…and other stories about the film’s classic invisible VFX.
Forrest Gump – which is celebrating its 25th anniversary this week – is full of memorable invisible effects by ILM. Who can forget the opening feather ‘oner’, the times Gump meets different US Presidents, and the jaw-dropping moments where Lieutenant Dan is seen with no legs.
Owing to significant coverage at the time of how these incredible shots were done, including a number of making-of featurettes, many may already be familiar with how ILM pulled those off.
But at a VFX conference earlier this year, two of the film’s visual effects crew, George Murphy and Stephen Rosenbaum (who, along with Ken Ralston and Allen Hall, received the Academy Award for Best Visual Effects for Forrest Gump), shared some stories about the Robert Zemeckis movie with me that I don’t think I’d heard before.
These included the moment ILM showed Gary Sinise the missing legs shots for the first time, the way the ping pong sequences were made, and a surreal experience the pair had on the Home Shopping Network after the film was released.
‘But you ain’t got no legs, Lieutenant Dan’
ILM digitally removed Gary Sinise’s legs for several shots in the film, after the character Lieutenant Dan’s injuries sustained in the Vietnam War. The actor wore blue stockings for some scenes to help with isolating the legs.
Then, in certain shots, set props would be rigged to allow for the shot, such as a bed having a section cut out of it for Sinise’s actual legs to go through.
“To take off his legs, it was all about background replacement and then tracking in 3D knee caps with bandages,” said Rosenbaum at SparkFX 2019 in Vancouver, where he and Murphy spoke about Forrest Gump. “It was pretty straightforward by today’s standards but it certainly shocked a lot of people, including Gary, actually.”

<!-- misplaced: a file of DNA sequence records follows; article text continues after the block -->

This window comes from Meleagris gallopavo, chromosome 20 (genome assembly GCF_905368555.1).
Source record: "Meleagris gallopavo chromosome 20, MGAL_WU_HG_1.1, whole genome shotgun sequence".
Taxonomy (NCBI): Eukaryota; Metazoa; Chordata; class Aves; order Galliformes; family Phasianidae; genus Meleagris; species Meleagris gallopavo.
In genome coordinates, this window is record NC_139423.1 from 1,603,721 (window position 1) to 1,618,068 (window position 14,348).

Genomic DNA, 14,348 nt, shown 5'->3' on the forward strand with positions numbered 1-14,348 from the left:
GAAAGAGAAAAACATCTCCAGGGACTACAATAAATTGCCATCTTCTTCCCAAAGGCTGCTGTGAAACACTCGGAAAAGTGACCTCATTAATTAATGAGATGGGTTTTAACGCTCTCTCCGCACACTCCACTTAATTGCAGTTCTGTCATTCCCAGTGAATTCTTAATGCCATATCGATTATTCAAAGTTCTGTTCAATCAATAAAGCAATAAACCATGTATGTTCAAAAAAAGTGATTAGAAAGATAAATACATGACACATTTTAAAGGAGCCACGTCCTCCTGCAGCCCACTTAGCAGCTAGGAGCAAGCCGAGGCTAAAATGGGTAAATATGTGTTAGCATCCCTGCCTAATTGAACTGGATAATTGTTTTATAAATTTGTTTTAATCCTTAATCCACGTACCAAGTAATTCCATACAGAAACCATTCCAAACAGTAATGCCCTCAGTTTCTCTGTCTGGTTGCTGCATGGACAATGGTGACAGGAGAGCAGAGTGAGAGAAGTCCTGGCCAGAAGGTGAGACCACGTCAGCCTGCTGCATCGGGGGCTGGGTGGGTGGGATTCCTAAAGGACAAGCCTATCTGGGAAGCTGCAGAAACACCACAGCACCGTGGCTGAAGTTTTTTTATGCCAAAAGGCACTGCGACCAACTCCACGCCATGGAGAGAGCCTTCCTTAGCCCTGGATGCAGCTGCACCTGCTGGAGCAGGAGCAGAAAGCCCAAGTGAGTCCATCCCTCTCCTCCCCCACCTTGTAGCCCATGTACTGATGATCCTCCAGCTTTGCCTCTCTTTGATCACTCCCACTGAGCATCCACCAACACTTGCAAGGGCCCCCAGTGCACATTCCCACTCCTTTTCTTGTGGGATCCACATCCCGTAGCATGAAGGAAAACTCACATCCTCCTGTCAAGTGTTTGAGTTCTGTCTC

Indeed, Sinise would be one of the first to witness how ILM pulled off the trick, as Rosenbaum recalled. “In a trip down to LA, we were shooting the apartment scene, and we had just done the hospital bed shot, and we were waiting out the back at the set waiting for them to finish a set-up, and Gary came out. I’d never met him, so I’m standing there and he introduced himself and I told him who I was and what we were doing and that we had that shot with us. And he said, ‘I want to see it!’”
“So, suddenly it turned into all eyes being on this footage for the first time. And Gary flipped out, to see himself without legs was pretty shocking.”
Gump and ping pong
For scenes of Gump visiting China as a ping pong champion, actor Tom Hanks and his opponent mimed playing table tennis in the principal photography, aided by a metronome for timing.
The final shots by ILM would involve extending crowds as well as adding in the ping pong ball itself, complete with appropriate motion blur.
“People are not going to believe that all we had was a high resolution single frame photo of a ping pong ball and it was tracked into the scene,” said Rosenbaum.
“The thing is, ILM had amazing animators who had come from the optical days,” noted Murphy. “So they came in and we said what we wanted was to make it look like a real pong pong ball, bouncing, arcing and slicing, and they just knew how to do this.”
So, where’s that ping pong ball that ILM used for reference right now? “There were several,” said Murphy, who admitted that he “might have one of those ping pong balls in storage somewhere.”
Through the Eyes of…Stephen and George
After the huge success of Forrest Gump in cinemas, there was a home video release of a ‘making of’ of the film (called Through the Eyes of Forrest Gump, directed by Peyton Reed, the director of the Ant-Man films). In an event that is unlikely to have ever occurred since, Murphy and Rosenbaum were enlisted to help sell that Gump making of video on the Home Shopping Network.
“Nobody else stepped forward and apparently we were volunteered to go out to Pennsylvania to go on the Home Shopping Network to do a half-hour segment on Forrest Gump,” said Murphy. “The interesting part of that was in the waiting room, while we were waiting to go on, where the woman who had invented the Miracle Mop was sitting next to us.”
“It’s this live TV show with hundreds of calls coming in,” added a bemused Murphy. “Just the sheer amount of money that was being made per minute was a real education.”Sign up to the weekly b&a VFX newsletter